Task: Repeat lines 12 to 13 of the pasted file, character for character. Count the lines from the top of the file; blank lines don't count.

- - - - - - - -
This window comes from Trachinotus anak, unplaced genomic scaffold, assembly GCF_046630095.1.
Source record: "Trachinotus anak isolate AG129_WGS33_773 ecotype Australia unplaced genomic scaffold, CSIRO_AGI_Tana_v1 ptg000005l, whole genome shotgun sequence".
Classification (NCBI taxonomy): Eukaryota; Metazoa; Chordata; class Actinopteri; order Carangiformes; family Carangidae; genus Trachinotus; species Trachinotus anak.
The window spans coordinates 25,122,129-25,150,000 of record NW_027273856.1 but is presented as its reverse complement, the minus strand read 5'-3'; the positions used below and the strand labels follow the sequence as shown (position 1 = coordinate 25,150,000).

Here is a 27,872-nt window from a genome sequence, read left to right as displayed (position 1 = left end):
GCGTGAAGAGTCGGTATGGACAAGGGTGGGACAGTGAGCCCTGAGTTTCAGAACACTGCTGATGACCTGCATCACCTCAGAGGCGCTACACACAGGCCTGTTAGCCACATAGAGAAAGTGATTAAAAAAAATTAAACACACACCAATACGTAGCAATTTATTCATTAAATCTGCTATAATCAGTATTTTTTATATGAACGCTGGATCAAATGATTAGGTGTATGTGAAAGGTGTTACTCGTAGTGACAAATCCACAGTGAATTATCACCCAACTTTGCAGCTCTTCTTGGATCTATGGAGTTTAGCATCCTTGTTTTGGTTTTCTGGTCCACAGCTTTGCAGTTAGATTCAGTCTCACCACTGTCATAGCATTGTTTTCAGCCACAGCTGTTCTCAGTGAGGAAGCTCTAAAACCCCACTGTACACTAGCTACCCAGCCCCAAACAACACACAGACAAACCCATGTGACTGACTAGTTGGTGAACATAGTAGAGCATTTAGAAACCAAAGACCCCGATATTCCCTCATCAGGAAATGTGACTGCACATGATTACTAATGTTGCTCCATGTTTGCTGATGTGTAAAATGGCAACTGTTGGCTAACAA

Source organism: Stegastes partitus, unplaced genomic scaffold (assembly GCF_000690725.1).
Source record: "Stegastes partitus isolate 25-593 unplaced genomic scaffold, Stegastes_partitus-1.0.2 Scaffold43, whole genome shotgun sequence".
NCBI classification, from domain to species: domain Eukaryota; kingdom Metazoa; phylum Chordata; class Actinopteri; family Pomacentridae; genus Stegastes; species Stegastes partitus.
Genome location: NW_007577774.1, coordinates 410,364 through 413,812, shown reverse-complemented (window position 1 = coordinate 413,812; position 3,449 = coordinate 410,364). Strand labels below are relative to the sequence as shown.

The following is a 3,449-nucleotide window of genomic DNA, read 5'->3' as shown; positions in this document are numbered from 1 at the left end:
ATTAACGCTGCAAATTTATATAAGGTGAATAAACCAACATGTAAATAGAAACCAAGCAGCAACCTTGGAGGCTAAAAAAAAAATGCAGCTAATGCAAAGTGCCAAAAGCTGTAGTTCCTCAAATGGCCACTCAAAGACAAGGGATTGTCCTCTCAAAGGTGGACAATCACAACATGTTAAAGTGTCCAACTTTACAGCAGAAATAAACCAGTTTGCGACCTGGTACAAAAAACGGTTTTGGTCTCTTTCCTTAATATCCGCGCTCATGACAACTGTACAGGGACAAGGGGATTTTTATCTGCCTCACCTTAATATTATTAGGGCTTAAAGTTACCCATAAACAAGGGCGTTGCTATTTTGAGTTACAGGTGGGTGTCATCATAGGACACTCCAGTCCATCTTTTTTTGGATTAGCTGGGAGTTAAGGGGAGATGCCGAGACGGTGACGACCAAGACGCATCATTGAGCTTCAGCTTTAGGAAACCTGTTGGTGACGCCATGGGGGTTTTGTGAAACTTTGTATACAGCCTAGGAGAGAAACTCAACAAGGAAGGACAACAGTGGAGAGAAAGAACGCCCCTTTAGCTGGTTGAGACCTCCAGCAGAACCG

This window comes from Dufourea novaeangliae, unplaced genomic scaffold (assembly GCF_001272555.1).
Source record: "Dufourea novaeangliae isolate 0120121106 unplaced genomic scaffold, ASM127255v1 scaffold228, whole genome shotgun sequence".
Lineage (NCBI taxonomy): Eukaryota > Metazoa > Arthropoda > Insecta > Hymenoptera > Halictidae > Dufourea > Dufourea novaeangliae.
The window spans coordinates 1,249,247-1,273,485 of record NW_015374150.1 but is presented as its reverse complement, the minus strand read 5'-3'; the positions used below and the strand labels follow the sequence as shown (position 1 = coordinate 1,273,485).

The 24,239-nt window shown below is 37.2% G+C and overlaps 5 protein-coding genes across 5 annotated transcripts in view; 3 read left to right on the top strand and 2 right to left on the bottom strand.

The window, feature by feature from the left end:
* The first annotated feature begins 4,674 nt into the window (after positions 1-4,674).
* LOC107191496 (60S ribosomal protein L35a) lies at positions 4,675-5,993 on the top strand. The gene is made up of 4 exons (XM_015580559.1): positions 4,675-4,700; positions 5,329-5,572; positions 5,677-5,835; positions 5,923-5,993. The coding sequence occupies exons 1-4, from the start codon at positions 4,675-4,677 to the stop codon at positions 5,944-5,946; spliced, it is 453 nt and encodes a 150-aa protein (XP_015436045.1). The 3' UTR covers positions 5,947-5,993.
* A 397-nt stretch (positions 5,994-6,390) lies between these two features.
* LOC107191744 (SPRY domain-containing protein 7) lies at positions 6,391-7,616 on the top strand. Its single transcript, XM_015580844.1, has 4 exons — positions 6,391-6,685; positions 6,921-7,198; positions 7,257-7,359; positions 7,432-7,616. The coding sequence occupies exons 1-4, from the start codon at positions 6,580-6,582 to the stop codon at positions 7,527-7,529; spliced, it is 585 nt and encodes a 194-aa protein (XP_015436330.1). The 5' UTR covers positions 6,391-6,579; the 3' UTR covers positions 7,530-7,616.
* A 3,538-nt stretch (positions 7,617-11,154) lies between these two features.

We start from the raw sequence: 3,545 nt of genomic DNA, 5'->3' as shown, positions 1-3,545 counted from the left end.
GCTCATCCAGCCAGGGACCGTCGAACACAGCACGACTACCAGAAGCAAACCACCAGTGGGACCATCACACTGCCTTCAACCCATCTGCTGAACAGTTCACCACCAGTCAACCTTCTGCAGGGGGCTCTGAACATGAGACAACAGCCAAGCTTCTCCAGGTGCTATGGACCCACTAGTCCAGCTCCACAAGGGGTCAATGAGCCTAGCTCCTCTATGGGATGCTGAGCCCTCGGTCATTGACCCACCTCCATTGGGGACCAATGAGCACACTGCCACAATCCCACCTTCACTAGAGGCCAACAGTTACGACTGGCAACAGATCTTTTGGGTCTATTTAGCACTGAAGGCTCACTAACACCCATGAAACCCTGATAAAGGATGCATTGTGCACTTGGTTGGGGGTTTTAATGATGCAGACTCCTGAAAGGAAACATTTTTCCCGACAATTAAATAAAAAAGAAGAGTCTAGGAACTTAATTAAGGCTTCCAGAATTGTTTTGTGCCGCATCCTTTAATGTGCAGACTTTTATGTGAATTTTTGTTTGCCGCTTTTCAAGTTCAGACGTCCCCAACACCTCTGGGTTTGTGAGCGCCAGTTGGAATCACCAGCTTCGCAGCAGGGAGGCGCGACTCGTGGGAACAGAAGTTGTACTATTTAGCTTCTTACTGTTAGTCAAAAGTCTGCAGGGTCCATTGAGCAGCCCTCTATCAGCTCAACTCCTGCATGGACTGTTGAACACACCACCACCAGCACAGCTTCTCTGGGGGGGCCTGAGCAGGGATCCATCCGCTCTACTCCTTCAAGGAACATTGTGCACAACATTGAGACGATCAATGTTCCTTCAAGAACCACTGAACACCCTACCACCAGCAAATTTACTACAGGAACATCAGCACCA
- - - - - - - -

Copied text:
ATTAACGCTGCAAATTTATATAAGGTGAATAAACCAACATGTAAATAGAAACCAAGCAGCAACCTTGGAGGCTAAAAAAAAAATGCAGCTAATGCAAAGTGCCAAAAGCTGTAGTTCCTCAAATGGCCACTCAAAGACAAGGGATTGTCCTCTCAAAGGTGGACAATCACAACATGTTAAAGTGTCCAACTTTACAGCAGAAATAAACCAGTTTGCGACCTGGTACAAAAAACGGTTTTGGTCTCTTTCCTTAATATCCGCGCTCATGACAACTGTACAGGGACAAGGGGATTTTTATCTGCCTCACCTTAATATTATTAGGGCTTAAAGTTACCCATAAACAAGGGCGTTGCTATTTTGAGTTACAGGTGGGTGTCATCATAGGACACTCCAGTCCATCTTTTTTTGGATTAGCTGGGAGTTAAGGGGAGATGCCGAGACGGTGACGACCAAGACGCATCATTGAGCTTCAGCTTTAGGAAACCTGTTGGTGACGCCATGGGGGTTTTGTGAAACTTTGTATACAGCCTAGGAGAGAAACTCAACAAGGAAGGACAACAGTGGAGAGAAAGAACGCCCCTTTAGCTGGTTGAGACCTCCAGCAGAACCG

This window comes from Dufourea novaeangliae, unplaced genomic scaffold (assembly GCF_001272555.1).